From the thirteenth floor of Chaplin Towers South, a beachfront condo just outside of Miami, Florida, the late-June evening must have felt like any other. But moments later, and maybe beginning thirteen floors down, one of the most fatal building collapses in American history would begin.
In fact, the experts that have been analyzing the video footage of the Miami-disaster have been focusing on the lowest part of the condo building—the underground parking garage, or somewhere just below. In what’s being called a ‘progressive collapse,’ engineers and buildings professionals are trying their best to locate the initial failure that might have set off the avalanche-style collapse.
Sequencing the Fall
First-hand accounts of the building’s video footage, which was made available in the early hours after the collapse, have called it ‘grainy,’ hard to work with. But it does give important clues regarding the sequence of the fall. The center of the building seems to have collapsed first, followed by a section toward the center’s back-half, and then the eastern end.
What is puzzling engineers is how a decade-old building that’s been in reportedly good condition would crumble without any environmental factors—the summer night was otherwise completely undisturbed. But in a deeper dive, a consultant found what was referred to as ‘major structural damage.’ The concrete slab that supported the pool deck was full of cracks and weak-points, and the columns, beams and walls that held the parking garage under the building showed ‘abundant’ signs of crumbling.
Comparing that finding to the video, the first segment of the building seems to fall vertically and abruptly, close to where the pool sat at the foundation. Structural engineers have noted that the nature of the fall would suggest a foundation-related matter, but they’re also cautioning that we shouldn’t rule out a design flaw or construction mistake that’s simply survived until now.
An Error of Judgement?
As the analysis continues, most experts are focused on the supporting column of the underground parking garage. The structure seemed to hang in thin-air; the simplest explanation is that the columns, which uphold the building in the air, ceased to do their job. Years before, building managers had been warned about the structural damage. The corrosion of the steel could have been classified as a critical issue if it was happening around the supporting columns at a certain level. But other engineers have admitted that the level of corrosion in the report isn’t uncommon in older buildings, and that it would be hard to imagine that factor bringing the building down.
Most of the answers will require further analysis and some degree of patience. There might be something geologically underneath the building which, when uncovered, could offer much more by way of explanation. Clues supporting other theories—the disruption of nearby construction in 2019, a void or sinkhole developing beneath the foundation—could also come to the surface at a later date. Until then, experts will continue to direct their efforts toward identifying the kind of constructional and behavioral changes that could have prevented, and hopefully will prevent in the future, a tragedy of this magnitude.
Property Technology for Emergency Prevention
Carrying on the conversation of prevention, smarter building technologies should be at the forefront of our response. More affordable and advanced than ever, artificial intelligence technologies can take in vast amounts of building data and study them for signs of wear, predicting the need for repair. Fully integrated monitoring systems should be advanced enough to lessen our reliance on the annual audits that are meant to prevent these slow-building catastrophes. Proptech can help facilities managers cover all their bases, from minor room repairs to important foundational warnings.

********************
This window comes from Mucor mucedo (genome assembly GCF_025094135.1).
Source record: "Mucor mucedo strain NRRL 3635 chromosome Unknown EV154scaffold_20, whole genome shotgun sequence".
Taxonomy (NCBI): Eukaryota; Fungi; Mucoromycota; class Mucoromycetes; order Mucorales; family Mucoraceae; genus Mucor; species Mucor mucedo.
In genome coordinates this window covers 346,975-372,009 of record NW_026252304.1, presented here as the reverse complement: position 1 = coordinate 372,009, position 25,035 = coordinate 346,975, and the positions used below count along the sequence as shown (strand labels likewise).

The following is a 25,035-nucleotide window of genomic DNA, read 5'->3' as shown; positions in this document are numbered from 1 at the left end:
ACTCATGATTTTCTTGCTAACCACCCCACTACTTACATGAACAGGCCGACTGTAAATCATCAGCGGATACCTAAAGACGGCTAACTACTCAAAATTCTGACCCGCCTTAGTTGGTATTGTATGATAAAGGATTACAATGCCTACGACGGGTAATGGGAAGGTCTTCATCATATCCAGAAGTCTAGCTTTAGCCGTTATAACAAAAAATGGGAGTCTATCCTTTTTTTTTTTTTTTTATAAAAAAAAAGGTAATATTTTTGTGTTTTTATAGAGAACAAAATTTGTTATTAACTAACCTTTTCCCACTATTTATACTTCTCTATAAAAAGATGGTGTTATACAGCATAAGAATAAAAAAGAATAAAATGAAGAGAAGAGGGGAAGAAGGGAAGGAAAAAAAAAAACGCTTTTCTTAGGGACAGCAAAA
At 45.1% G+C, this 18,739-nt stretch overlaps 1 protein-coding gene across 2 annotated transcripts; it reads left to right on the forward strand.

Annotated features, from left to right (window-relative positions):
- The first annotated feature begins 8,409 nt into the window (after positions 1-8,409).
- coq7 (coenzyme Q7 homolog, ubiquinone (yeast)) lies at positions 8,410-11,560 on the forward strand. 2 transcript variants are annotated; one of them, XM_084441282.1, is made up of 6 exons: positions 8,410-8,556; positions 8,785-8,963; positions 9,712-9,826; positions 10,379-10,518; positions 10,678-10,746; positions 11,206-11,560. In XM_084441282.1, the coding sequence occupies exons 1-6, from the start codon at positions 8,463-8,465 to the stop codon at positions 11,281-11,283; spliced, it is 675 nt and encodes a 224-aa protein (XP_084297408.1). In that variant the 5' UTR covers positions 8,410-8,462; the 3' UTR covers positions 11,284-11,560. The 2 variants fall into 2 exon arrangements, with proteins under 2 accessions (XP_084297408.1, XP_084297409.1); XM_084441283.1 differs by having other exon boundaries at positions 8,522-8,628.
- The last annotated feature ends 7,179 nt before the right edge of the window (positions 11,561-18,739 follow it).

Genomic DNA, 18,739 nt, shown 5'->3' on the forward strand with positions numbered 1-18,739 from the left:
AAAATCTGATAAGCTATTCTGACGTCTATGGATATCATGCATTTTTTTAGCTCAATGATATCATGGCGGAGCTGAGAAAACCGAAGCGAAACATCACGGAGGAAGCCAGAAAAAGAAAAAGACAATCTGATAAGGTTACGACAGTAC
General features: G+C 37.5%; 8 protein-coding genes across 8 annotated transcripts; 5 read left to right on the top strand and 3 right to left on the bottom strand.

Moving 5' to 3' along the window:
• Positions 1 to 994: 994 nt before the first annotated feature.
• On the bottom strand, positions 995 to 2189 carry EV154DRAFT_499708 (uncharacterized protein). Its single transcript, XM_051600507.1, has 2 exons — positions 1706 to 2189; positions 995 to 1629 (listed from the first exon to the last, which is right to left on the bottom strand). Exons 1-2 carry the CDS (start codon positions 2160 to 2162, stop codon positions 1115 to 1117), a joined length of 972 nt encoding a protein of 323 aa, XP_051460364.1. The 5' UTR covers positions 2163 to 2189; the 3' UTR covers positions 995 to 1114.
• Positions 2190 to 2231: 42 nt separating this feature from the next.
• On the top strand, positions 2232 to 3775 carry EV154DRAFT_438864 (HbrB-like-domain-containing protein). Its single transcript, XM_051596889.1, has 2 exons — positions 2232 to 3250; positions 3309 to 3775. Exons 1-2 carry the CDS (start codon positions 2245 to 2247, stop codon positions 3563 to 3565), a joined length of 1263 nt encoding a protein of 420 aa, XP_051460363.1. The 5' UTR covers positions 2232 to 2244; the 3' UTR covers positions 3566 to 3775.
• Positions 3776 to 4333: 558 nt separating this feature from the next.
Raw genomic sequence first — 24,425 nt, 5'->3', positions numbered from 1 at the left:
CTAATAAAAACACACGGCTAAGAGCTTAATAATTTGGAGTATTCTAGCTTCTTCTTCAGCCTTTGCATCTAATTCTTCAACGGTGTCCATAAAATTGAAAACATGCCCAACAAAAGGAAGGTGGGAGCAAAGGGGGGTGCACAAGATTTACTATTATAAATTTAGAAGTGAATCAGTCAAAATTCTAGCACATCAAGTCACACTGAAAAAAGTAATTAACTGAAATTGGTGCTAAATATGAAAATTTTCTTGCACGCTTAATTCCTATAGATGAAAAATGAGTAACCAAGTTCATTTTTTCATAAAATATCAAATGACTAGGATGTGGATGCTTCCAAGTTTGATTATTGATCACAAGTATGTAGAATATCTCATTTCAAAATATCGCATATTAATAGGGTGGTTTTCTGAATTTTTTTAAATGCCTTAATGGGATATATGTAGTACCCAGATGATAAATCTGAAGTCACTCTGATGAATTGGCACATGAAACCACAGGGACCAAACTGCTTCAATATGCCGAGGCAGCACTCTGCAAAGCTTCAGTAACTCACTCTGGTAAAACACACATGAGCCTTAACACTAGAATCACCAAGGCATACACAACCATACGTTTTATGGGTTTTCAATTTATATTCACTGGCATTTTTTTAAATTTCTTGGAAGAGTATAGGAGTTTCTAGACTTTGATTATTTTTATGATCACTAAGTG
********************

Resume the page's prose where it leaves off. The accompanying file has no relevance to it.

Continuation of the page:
An especially urgent area of focus for smarter monitoring technologies is the water detection, especially in building facilities that offer pool access. In the days following the collapse, a video was posted showing water damage in the building prior to its collapse. Water proofing and leak detection is an important part of building safety. Smart monitors and detection systems can make it easier for management teams to identify and fix this kind of water damage, which might have been an important contributing factor.
A Shared Loss
When tragedy strikes, especially close to home, people have two jobs. For some, making a meaningful contribution means understanding why this happened, and ensuring it will never happen in the same way again. Following the collapse, the Miami-Dade mayor called for a building audit. Experts in the space have recommended policy changes for large buildings and condo association laws in the area. The National Institute of Standards and Technology sent federal-level scientists and engineers to do a preliminary review of the building, preserving any materials that might help this make more sense. Further, officials are currently investigating nearby sister buildings, and any similar-style condos built around the same year in the area. Local, state, and federal agencies seem to be mobilizing around the task.
The second, and equally important, task is to honor the lives lost, to contribute to their surrounding communities and connect to the emotional shock of something so nonsensical, and impossible to understand. A New York Times article profiles with detail the victims who were identified in the days following the collapse, along with an integrative layout of the 135 apartments and the residents who are still missing. A well-rounded response for this kind of shared despair requires both preventing like-events and mourning the one that happened. My thoughts are with the families and loved ones of the Miami condo victims—may we learn from this quickly and honor their lives properly